I am curious about a specific confirmation pattern. The best way I could describe it is the "missile launch" pattern, where the user has to "arm" the button by removing some sort of cover before pressing it to perform the action.

Reddit implemented it a few years ago for one of their April fools.

gif of the "missile launch" button in action

I am aware of this question but it is a few years old and doesn't mention it.

  • Is there a common name for this pattern?
  • Is there a library that implements it for the web?

Edit 1: here is an example of the "disarm, fire" usage

Edit 2: In most use-cases, it is recommended to use classic, proven patterns. This is not a proven pattern

Edit 3: Here is a minimal jsfiddle implementing this pattern.

  • Could you provide a larger area screen-recording to show more of the context of the interaction? May 3, 2020 at 23:18
  • 1
    Added a link to a video with an example.
    – ppbitb
    May 4, 2020 at 3:35
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    @jazZRo I am planning to use this for a classic delete/confirmation button without undo
    – ppbitb
    May 4, 2020 at 14:59
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    @Pierre If it is just a classic delete/confirm use case, why not stick to classic (read: proven) methods instead of risking frustrated users. If you need something less prone to user errors take a look at the method GitHub uses as explained in the question and answers here: ux.stackexchange.com/questions/130147/…
    – jazZRo
    May 4, 2020 at 15:17
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    @jazZRo I agree with you that generally it's best to follow classic proven patterns. There are some cases (such as a personal tool with no broader audience) where it's okay to explore sub-optimal patterns. I'll update my question to reflect that this is not the recommended solution
    – ppbitb
    May 4, 2020 at 17:05

2 Answers 2


Short answer is that I don't think it exists because it is a redundant design pattern due to the history of skeuomorphism in interface deisgn.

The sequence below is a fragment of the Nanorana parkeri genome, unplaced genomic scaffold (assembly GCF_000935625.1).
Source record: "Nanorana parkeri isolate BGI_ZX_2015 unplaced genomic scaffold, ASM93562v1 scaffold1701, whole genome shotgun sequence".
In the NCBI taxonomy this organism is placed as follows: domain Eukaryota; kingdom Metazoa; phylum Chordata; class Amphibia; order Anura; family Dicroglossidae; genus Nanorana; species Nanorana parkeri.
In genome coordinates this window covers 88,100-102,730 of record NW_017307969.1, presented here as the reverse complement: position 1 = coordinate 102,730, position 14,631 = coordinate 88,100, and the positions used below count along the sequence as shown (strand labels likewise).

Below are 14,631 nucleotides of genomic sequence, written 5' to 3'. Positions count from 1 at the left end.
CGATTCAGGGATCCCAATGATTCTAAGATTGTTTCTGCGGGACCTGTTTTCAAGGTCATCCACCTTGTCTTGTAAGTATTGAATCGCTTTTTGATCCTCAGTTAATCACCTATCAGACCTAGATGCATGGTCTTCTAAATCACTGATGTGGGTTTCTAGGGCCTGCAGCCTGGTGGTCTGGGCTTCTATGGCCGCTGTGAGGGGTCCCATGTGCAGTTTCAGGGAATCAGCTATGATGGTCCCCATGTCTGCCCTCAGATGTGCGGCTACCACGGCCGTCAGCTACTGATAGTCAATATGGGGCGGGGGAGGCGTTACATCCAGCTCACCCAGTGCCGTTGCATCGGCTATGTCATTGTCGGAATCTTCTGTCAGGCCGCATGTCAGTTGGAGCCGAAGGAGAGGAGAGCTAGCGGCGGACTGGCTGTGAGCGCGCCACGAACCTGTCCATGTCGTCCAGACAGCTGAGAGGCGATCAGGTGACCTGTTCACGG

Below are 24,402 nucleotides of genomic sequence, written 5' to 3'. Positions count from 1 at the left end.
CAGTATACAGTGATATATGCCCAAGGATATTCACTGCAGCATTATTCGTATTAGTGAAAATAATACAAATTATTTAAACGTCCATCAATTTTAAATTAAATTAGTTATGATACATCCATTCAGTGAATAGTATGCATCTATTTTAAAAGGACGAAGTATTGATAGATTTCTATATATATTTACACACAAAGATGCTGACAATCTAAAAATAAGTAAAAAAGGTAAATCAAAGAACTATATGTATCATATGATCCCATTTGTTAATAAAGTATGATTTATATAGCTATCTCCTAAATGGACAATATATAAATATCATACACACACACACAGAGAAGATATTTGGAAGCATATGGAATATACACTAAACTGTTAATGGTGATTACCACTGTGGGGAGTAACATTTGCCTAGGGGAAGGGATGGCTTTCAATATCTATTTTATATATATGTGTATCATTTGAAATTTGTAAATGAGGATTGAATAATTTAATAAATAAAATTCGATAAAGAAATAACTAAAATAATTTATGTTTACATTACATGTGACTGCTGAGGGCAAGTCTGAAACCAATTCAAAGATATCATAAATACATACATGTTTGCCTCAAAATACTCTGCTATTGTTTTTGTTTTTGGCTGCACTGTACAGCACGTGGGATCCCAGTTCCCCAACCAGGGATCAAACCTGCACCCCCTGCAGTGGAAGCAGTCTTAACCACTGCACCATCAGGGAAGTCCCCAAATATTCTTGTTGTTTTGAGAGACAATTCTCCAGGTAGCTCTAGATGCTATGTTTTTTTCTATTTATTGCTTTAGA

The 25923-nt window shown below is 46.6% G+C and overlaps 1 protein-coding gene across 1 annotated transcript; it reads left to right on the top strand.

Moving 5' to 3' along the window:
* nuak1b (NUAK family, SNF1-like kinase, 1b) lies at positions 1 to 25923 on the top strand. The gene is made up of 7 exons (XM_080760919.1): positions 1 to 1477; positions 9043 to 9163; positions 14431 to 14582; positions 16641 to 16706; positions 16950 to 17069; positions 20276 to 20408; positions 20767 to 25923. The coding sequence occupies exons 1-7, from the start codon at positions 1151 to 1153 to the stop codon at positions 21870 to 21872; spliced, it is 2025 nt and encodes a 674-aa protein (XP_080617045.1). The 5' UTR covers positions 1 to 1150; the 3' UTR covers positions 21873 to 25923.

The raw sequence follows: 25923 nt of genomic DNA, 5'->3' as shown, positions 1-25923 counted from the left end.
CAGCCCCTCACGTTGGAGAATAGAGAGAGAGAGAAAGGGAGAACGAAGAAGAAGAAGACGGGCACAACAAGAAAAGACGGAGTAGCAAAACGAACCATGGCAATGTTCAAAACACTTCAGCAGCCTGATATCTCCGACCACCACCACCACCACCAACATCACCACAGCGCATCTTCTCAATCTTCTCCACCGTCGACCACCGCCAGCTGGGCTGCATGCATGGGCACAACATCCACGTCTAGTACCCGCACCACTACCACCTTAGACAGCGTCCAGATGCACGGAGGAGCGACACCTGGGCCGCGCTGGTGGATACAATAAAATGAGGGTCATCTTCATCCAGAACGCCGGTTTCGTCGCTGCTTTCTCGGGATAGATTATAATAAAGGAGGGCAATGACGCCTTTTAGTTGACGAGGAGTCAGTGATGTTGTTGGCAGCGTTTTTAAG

Long answer:

I am curious as to whether this type of design pattern is still used these days, as it is probably a type of skeuomorphism that tries to mimic the behaviour of something like this in real life called a button switch guard

button switch guard shield.

People probably more commonly associated it with a Nuclear Button, although I guess it is a bit disappointing that it probably doesn't exist in real life...

nuclear launch button

Now in a digital environment, there is no need to apply this level of skeuomorphism because there are already existing patterns as you mentioned like the confirm to delete popup that serves exactly the same function (i.e. getting an additional confirmation before performing an action in case it was an accident).

It doesn't serve any additional purpose or benefit, and in fact there are better strategies to achieve the same outcome without an additional trigger/action such as using biometrics that require a specific contact point for a set period of time or something like a phone unlock pattern that requires a specific series of actions that is very difficult to trigger randomly.

So I think you would called it a skeuomorphic call-to-action confirmation design pattern that is implemented as a button switch guard.

You might find examples on Dribbble, Code My UI or CodePen and other Javascript/CSS code demo sites.


This is essentially an animated overlay that protects an interactive element from accidental use. While it is rare to see it on a button, it used to be fairly common on video player elements. Somewhat like the "play button" icon that lays on top of a video and only when a user clicks are they displayed with the actual video controls to interact with; like in this example.

While there is no library for producing the exact example or just a general overlay library, it's not that complex to recreate this using CSS and jquery. Someone actually recreated the entire r/thebutton experiment in this jsfiddle. In this case, they put a background image overlay on the button's ::before selector that is switched to an unlock background image on hover and removed on click using JS.


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